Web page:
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Gardiner's Agenda On Disabilities Mostly Dies With House Exit

Leon County Judge John Cooper on June 30, 2022, in a screen grab from The Florida Channel.
The Florida Channel
Leon County Judge John Cooper on June 30, 2022, in a screen grab from The Florida Channel.

The surprise early exit of the Florida House from the 2015 regular session likely means that most of a legislative package dear to Senate President Andy Gardiner is dead.

Gardiner, R-Orlando, made it a priority this year to pass bills to give greater educational and vocational opportunities to people with disabilities --- or, as Gardiner likes to call them, "unique abilities."

The bills he mapped out would have established a separate higher education track for such students, expanded scholarships for them, taught them financial literacy and recognized businesses that hired them.

But when the House adjourned "sine die" --- from the Latin phrase for "without day" --- on Tuesday, the chamber had taken up just two of the six Senate bills dealing with disabilities that Gardiner's colleagues had passed by April 1.

"Sadly, those expecting postsecondary options for children with unique abilities will not have that option," Gardiner said on the Senate floor Tuesday. "It died in the House."

Gardiner, whose son Andrew was born with Down syndrome, has long made it clear that his two-year term as Senate president would be incomplete without making significant strides for people with developmental disabilities. The legislative package was part of his "Work Plan 2015," a joint effort with House Speaker Steve Crisafulli, R-Merritt Island, announced in January.

"If the House did this, I'm glad they did it today and not tomorrow, when Claire, who interns in my office, is here," Gardiner said Tuesday. "Because I still remember her interview with the Florida Channel, saying, 'I just want to go to college.' Unfortunately, she's going to have to wait another year."

Intern Claire Toman is a senior with Down syndrome at Leon High School in Tallahassee who works at a local pizza shop and hopes to study hospitality or the culinary arts at Florida State University, according to Gardiner spokeswoman Katie Betta.

Neither Gardiner nor his wife, Camille, is backing off.

"This isn't an issue we champion Monday through Friday, 8 to 5," Camille Gardiner said. "This is part of who we are and who our family is. ... It's something we will always be thinking about and looking to help families on the same journey."

And Crisafulli pointed out Tuesday that his chamber did pass two of the Senate's bills dealing with disabilities. One was SB 602, by Sen. Don Gaetz, R-Niceville, which would expand the pool of students eligible to apply for a Personal Learning Scholarship Account to include all students on the autism spectrum. Those accounts help parents of students with disabilities pay for educational services.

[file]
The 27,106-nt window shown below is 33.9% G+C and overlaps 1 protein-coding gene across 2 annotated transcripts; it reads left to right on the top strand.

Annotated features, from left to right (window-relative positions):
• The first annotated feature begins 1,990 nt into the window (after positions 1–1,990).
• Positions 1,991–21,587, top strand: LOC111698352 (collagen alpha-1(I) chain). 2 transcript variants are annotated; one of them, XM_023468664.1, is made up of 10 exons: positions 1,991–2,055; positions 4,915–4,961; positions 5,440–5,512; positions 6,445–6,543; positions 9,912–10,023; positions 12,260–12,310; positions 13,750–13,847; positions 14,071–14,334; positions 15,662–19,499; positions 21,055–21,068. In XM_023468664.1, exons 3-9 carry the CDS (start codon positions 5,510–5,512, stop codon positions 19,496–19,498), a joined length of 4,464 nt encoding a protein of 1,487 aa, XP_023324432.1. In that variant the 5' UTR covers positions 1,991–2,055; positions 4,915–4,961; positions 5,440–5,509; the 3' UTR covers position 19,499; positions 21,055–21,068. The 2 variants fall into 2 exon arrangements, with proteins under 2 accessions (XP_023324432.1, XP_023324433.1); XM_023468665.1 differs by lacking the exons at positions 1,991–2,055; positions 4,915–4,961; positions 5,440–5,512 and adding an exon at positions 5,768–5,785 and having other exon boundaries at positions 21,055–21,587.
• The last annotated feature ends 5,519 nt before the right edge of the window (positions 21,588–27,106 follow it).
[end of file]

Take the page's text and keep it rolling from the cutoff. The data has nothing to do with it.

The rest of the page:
The other, a combination of SB 642, SB 644 and SB 646 by Sen. Lizbeth Benacquisto, R-Fort Myers, would create the Florida Achieving a Better Life Experience (ABLE) Act, aimed at providing a mechanism for some people with disabilities to save funds for future services without losing their eligibility for state and federal benefits.

"Ultimately, when it comes to the president's priorities, we passed out the ABLE Act last week, which was the big deal for disabilities," Crisafulli said after the House adjourned. "We also sent over the scholarship bill last week, the personal learning scholarship bill. So those are important issues that the Senate president had in the work plan, and we were able to come together and work on those, and we sent those over to them."

But Gardiner said that the most ambitious proposals in the package had passed the Senate but not the House.

For instance, SB 7030 by Sen. Kelli Stargel, R-Lakeland, would have created the Florida Center for Students with Unique Abilities to coordinate information on programs and services for students with disabilities and their parents, and to provide scholarship funds.

Another bill to die is SB 7022, which would have directed the Department of Management Services --- working with the Agency for Persons with Disabilities, the Division of Vocational Rehabilitation, the Department of Economic Opportunity and the Executive Office of the Governor --- to create programs geared toward promoting job opportunities for disabled Floridians. It would have required DMS to develop mandatory training programs for state agencies' human-resources officials and managers who make hiring decisions.

Currently, the state's employment policy encourages the hiring of women and members of minority groups, but not people with disabilities.

SB 7022 was sponsored by Sen. Jeremy Ring, D-Margate, and also included measures by two other senators: SB 206 by Sen. Dorothy Hukill, R-Port Orange, creating a financial literacy program for people with developmental disabilities at the Department of Financial Services, and SB 1246 by Sen. Nancy Detert, R-Venice, creating the Florida Unique Abilities Partner program to recognize businesses that provide job opportunities and other support for people with disabilities.

"Unfortunately, that's one of the things that I don't think is going to make it," said Rep. Gayle Harrell, a Stuart Republican who chairs the House Children, Families and Seniors Subcommittee, of the measure.

But Harrell noted that Benacquisto's ABLE Act is headed to Scott's desk, "which is very good news. It came through our committee and was a priority for me. So I would hope that next year we can come back and continue the good work we're doing on people with disabilities."